In my lycée I was considered the “Queen of the Passive Voice”. I had these great diagrams that my colleagues loved to copy which I used to explain the mechanism of the Passive Voice in English. Of course, if my students didn’t become proficient, it could only be because they were “weak/unmotivated/not serious” etc. Then one year I was given an excellent class of highly gifted students. They were smart, highly motivated and serious, hard-working students. I gave them my diagrams, did a great job of explaining them, they did all the exercises I gave them as homework and aced the test on Passive Voice. But …. I could not help but notice that once the test was history, they were not using the Passive Voice in their writing, and if by chance someone did hasard it, the form was incorrect. In other words, they had “learned” the structure for the test, but they had not acquired it.
    A few years later I found myself teaching a group of boys who had been failing English and were a major management problem for their teacher. They were weak/unmotivated/could care less. We began watching The Lord of the Rings in English, translating the English subtitles and discussing the situation. The entire Prologue is in the passive voice. I asked them “How many rings were given to the Elves?” etc. We circled all the information in the prologue, which naturally involved the passive voice. I did not mention the structure or give them any explicit instruction about it. They did not practice it, since their answers were usually one word phrases.
    Me: How many rings were given to the Dwarfs? Students: Seven.
    Me: Where was the master ring made? Students: in Mount Doom.

    A couple of months later, we were still watching The Lord of the Rings and one day we were discussing the Ring’s powers. I wanted to ask, “Who was the Ring made by?” but realized we had not used the passive voice for some time and thought it might be rusty. So I asked “Who made the ring?” Immediately one of the boys said, “The rign was made by Sauron.”
    You can imagine how delighted I was. I rewarded him with 5 bonus participation points. His friend wanted to know what for. I said, “Because he used the passive voice correctly.” His friend snorted, “He doesn’t even know what the passive voice is.” I replied, “I don’t care, as long as he uses it correctly.”

    That’s an anecdote, it’s not data, but it illustrates perfectly for me the difference between acquisition and learning and why Comprehensible Input methods work better than explicit instruction and practice.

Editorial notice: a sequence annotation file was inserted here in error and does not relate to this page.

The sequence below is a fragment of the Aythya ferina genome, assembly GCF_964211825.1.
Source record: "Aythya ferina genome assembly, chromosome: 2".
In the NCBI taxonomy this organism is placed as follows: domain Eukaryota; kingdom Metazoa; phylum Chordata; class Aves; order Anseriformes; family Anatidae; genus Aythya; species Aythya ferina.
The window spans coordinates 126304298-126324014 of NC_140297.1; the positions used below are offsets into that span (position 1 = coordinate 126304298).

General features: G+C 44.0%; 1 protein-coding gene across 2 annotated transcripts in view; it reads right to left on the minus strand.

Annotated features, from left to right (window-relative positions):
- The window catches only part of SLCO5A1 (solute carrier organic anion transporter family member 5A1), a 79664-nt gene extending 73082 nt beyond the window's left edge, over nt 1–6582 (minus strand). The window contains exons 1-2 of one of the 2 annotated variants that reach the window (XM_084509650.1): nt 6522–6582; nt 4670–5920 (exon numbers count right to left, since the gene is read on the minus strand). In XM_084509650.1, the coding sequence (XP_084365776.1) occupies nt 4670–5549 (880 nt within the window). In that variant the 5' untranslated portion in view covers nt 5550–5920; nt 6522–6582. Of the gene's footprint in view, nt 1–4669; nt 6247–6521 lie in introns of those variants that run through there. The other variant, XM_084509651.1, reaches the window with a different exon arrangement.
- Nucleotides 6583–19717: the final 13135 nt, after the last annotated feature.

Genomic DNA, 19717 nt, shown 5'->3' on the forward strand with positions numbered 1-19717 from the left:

1. Pat Barrett says:

      That story goes right to the heart of how we learn languages. I have saved many such stories over the years but not catalogued them, so it means going through several thousand e-mails from past years and locating such stories – most on the moretprs listserv, fewer on flteach but more and more, and lots on LatinBestPractices. I’d do one of those vanity press books, what they now call self-publishing with Lulu or whatever. I think lots of tprs and CI teachers would enjoy reading them and they might convince the grammar royalty to try a little CI. And I, of course, have any number of such stories.
      I’m still trying to make something snarky out of Butzkamm’s name on the pattern of dashcam.

  2. Lizette Liebold says:

    I love Judy’s post. We as teachers have so much practical knowledge based on our experience in the classroom. I enjoy hearing personal anecdotes. I have one that is similar to Judy’s. For many years before my introduction to Krashen and TPRS, I was a traditional textbook teacher. When we arrived at indirect object pronouns, I dutifully introduced and practiced them. Because of the organized and clear presentation and practice of the grammar item, students did well on quizzes. However, for the rest of the year, I was always puzzled by the fact that students never used IO pronouns in speech or writing. At one point in my career, I simply stopped teaching them! Why waste the time? Then at one point, after “converting” to TPRS, and without any explicit grammar teaching, my students began using IO pronouns in both their writing and speech. Anecdotal evidence? You bet!

  3. Pat Barrett says:

    This encourages me to start gathering my own anecdotes and then setting up a daily search for other great stories. If anyone knows of any such stories, post them to my blog ( or make a comment on this entry.